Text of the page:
Exhaust Engine mounts & Long Tube Headers...


Active Member
Sep 3, 2018
Who would think that motor mount selections for early Mustangs (1965-1970) could play a roll in your high performance Header selection?

Over and over we state on our website (rciheaders.com) that the engine needs to be in the stock (OEM) location if you are planning to install long tube headers. This can only be achieved by using OEM (or OEM style) engine mounts. The only issues with the OEM engine mounts is that FoMoCo no longer offers them. The correct engine mount assembly is a two-piece component, and they are still available. The first part bolts to the chassis and is called a "Motor Mount Bracket Assembly". If your Mustang is a little rusted in that area, you may need new ones, they are not expensive and very easy to replace. They are manufactured by Scott Drake (part number C6ZZ-6028/9-A) and are available from several Mustang Parts suppliers (most likely sponsors of this website) as well as Summit or Jegs. The engine mounts themselves (which connect the Engine to the "Motor Mount Bracket Assembly) are manufactured by Anchor Industries (part number 2257) and are also available through Summit or Jegs, and probably from other Mustang Parts suppliers. These components are duplicates of the OEM engine mount assemblies, and will fit 1965 through 1970 Mustangs with 289, 302, and 351W engines, and locate the engines in the stock location. Engine mount assemblies that do not meet the same specifications as the components I've listed MAY work, but also may NOT work, when it comes to header fitment. I have seen a lot of different kinds of engine mounts for the early Mustangs, some are really "pretty" billet assemblies, some are kind of trick looking, with urethane insulators, and then there are the engine mounts for the Mustang II conversions. They all look great, but I would not use any of them if I wanted to help insure the Long Tube headers will fit.

These are the "Motor Mount Bracket Assemblies". They bolt to the chassis and also have a place for the actual engine mount to seat. Think of them as a "perch", that allows the engine mount to bolt to the chassis.


This is the actual engine mount. The thick rubber part is molded around the steel and is a one piece unit.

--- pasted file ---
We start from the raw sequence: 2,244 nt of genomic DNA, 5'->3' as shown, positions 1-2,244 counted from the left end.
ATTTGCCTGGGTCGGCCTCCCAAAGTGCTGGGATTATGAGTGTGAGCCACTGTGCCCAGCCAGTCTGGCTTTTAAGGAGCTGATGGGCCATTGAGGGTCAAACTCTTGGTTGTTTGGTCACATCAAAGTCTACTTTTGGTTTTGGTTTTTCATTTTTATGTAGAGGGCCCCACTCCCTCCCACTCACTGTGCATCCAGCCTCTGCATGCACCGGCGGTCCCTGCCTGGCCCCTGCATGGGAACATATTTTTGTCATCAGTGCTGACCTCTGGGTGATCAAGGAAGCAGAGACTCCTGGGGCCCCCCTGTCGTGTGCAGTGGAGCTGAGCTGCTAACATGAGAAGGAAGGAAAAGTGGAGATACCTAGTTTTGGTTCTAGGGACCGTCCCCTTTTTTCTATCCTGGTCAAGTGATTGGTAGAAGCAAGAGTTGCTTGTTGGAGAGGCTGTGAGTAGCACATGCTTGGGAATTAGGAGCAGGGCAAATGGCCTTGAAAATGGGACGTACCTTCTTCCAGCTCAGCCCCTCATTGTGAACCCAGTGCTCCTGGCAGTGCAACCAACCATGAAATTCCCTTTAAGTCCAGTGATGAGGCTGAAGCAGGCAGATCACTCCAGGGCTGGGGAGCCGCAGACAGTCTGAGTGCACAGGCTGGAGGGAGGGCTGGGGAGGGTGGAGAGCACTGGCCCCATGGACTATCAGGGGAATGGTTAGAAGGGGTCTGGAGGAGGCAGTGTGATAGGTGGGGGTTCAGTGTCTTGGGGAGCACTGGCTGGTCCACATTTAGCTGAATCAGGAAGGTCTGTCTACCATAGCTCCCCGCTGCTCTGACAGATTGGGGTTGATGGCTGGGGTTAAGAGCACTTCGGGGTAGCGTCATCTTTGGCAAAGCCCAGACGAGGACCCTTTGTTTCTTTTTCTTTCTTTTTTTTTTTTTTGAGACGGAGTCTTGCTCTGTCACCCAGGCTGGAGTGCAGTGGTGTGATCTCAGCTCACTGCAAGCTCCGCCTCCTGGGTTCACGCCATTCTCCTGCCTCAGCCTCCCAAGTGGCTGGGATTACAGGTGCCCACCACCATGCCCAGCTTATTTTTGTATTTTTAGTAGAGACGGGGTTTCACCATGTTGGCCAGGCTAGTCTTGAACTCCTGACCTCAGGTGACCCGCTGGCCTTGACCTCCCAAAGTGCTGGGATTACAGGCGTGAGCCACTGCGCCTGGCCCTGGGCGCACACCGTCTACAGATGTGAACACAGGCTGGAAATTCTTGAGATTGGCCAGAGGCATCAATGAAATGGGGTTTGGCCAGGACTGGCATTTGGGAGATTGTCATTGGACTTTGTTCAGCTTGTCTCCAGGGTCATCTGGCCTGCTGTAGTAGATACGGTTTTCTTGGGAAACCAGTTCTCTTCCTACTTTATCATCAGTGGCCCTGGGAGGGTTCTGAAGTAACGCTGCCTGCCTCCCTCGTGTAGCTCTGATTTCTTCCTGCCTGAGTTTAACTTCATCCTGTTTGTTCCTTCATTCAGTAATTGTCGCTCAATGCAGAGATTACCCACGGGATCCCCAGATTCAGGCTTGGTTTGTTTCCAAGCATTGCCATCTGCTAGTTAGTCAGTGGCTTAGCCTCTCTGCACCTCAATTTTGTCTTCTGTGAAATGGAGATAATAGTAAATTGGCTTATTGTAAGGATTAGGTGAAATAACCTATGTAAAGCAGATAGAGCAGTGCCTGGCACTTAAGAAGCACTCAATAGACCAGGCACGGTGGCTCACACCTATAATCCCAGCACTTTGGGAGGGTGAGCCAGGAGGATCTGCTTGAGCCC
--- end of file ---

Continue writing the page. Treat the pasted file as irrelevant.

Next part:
When you use the right pieces (like these), the engine will sit in the right location. For whatever reason, when people think about getting long tube headers (with primaries larger than 1 5/8"), they never think about their engine mounts. This never seems to be a problem with the FOX chassis Mustangs, only the early Mustangs, and the reason of course is that there is MUCH less room for headers in the early cars.


Here is a really neat engine mount set-up for an early Mustang. With all the adjustments to engine location available with this mount, who would ever even know where the stock engine location is? It's easy to slide the engine back toward the firewall, as it uses a slot, rather than holes. This is a good thing when it comes to road racing and drag racing, and a bad thing when it comes to header fitment. First, the header hits the engine mount, and second, the rear primaries hit the firewall. We have several customers that use this mount (if I recall, it's part of a Mustang II front suspension kit). Of course they notified us that the headers didn't fit, which required that they mark the interference areas with a Sharpie and sent them back to us be modified. They paid for that service, of course, they were just happy that we could modify the headers for them.

So, when it comes to installing (or purchasing) Long Tube Headers, the "selection process" should start with the engine mounts.
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